The SKM reports will suffice but you will also need one lines updated, keep in mind you will need to update the study as plant conditions change.

Jnox wrote:
6. I have selected SKM Power*Tools for the software. Was it a good choice, or is ETap better?


I think SKM is the best, but Etap is Ok too, SKM seems to have the best support available.


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PostPosted: Mon Feb 02, 2009 12:51 pm 
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Location: Rutland, VT
Hello,

Welcome to the forum.

You will find that the data collection will be the hardest and most time consuming portion of the study since your documentation is lacking.

Since you have done some preliminary investigation into arc flash hazards, you may want to re-consider the use of a consultant. Have you priced the software yet? It can be costly if it is only going to be used once. You may also want to look at EasyPower for software, it is another popular one.

One way I have found to help keep costs down for a client is to have the client perform all the data collection. I imagine your quotes were including data collection??

What is your time frame to complete the study in? The reason I ask is that it will take you awhile to get comfortable with the software and as you likely have many other tasks to do, how much time can you dedicate solely to this project?

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PostPosted: Mon Feb 02, 2009 1:25 pm 
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wbd wrote:
One way I have found to help keep costs down for a client is to have the client perform all the data collection. I imagine your quotes were including data collection??



that is a very good point, that can all be done in house and reduce the cost by about half, maybe more.


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PostPosted: Tue Feb 03, 2009 8:24 am 

Joined: Fri Jan 30, 2009 9:17 am
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wbd wrote:
Hello,

Welcome to the forum.

You will find that the data collection will be the hardest and most time consuming portion of the study since your documentation is lacking.

Since you have done some preliminary investigation into arc flash hazards, you may want to re-consider the use of a consultant. Have you priced the software yet? It can be costly if it is only going to be used once. You may also want to look at EasyPower for software, it is another popular one.

One way I have found to help keep costs down for a client is to have the client perform all the data collection. I imagine your quotes were including data collection??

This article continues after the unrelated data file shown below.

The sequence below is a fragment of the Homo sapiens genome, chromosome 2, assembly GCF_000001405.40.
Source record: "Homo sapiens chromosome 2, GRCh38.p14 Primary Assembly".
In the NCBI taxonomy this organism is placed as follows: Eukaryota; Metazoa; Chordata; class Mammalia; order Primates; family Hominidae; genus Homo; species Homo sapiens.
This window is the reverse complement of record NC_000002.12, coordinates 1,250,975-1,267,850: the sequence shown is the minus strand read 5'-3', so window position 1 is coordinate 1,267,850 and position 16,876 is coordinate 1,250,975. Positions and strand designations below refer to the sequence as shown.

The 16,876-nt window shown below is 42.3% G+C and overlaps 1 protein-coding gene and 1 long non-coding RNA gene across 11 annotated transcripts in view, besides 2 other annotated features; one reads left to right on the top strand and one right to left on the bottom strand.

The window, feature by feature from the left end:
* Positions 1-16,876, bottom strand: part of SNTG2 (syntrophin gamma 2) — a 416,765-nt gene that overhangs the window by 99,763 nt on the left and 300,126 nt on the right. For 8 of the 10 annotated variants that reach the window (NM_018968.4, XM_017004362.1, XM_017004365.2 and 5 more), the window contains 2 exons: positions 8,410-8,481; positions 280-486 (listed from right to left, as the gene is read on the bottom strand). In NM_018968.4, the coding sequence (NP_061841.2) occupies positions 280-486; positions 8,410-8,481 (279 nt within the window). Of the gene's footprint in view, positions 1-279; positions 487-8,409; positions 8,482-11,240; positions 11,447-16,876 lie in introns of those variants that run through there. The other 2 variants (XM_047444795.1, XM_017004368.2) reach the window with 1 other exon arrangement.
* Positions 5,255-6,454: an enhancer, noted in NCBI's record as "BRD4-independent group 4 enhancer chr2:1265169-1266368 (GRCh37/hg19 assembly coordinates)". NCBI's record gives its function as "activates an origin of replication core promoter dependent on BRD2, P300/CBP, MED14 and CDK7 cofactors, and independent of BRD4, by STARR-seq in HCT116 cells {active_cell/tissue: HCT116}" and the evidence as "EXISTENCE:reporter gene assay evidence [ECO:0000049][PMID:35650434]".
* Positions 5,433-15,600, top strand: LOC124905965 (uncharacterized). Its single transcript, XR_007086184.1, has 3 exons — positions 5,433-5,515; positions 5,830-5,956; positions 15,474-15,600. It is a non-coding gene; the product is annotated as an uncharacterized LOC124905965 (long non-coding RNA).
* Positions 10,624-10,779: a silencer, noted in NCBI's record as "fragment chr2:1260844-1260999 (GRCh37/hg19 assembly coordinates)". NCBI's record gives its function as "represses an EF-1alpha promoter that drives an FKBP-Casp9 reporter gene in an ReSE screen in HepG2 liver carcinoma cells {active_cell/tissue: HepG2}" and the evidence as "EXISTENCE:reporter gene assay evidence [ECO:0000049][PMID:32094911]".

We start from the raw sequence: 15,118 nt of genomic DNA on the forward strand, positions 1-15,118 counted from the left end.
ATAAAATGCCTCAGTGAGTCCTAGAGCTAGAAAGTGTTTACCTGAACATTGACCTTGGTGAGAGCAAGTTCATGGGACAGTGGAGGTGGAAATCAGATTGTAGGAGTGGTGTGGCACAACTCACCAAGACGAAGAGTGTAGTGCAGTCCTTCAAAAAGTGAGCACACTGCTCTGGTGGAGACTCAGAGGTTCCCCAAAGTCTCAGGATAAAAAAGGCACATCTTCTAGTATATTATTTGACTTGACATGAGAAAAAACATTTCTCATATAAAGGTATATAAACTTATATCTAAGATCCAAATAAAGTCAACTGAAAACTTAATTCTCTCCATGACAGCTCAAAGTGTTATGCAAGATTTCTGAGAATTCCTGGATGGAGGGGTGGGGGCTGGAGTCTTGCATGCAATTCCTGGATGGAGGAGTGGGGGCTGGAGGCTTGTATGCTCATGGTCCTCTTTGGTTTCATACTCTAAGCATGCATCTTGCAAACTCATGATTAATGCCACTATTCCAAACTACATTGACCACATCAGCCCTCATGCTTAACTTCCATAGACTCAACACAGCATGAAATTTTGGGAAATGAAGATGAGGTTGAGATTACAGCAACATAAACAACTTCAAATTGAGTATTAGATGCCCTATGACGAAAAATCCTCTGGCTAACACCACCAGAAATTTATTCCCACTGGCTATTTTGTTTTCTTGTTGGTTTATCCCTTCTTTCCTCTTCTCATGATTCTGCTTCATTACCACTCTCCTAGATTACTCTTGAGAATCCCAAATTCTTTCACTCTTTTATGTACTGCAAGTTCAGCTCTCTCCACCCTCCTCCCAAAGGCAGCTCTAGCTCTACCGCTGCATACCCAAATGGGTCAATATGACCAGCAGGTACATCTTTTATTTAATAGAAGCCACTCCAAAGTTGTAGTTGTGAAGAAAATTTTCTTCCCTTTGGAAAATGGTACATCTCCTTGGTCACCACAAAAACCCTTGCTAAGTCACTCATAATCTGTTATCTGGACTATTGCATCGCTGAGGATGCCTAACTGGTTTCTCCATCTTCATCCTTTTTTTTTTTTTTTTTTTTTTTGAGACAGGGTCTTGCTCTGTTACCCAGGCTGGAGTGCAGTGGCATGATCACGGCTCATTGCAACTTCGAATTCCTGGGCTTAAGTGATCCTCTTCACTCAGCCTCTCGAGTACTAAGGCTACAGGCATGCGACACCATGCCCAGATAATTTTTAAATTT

What is your time frame to complete the study in? The reason I ask is that it will take you awhile to get comfortable with the software and as you likely have many other tasks to do, how much time can you dedicate solely to this project?



Zog and wbd,

Thank you for your quick replies. I do have a short circuit/coordination study that was done a little over 10 years ago. It consists of about 7, 2 inch binders. It has both most of the data I will need included.

Do you guys believe it is safe to rely on that data? Of course, things have changed over the years, and the data from 10 years ago will have to be verified during data collection. My plan was to conduct the studies based on what was done in the past, and make an arc flash addition to it.

Do you guys know if there is a good arc flash Q/A website concerning safety, rules and regulations, or is this something I need to research myself? These forums already provided a bunch of answers to my questions.

I am looking at training sessions for SKM Power Tools. Any idea if their support is knowledgeable in conducting studies, or just the operation of the software? I would imagine, both would go together. I have already put the software and Printer on order.


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PostPosted: Tue Feb 03, 2009 1:43 pm 
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I would use the existing study as a starting point. You could use it out in the field to verify the equipment data. That way you wouldn't have to write all the data down that is valid, just check it off and then anything different in the field would have to be collected.

Depending on how it is organized, you may be able to have an electrician that has been there for awhile sit down with the books and mark up what has changed.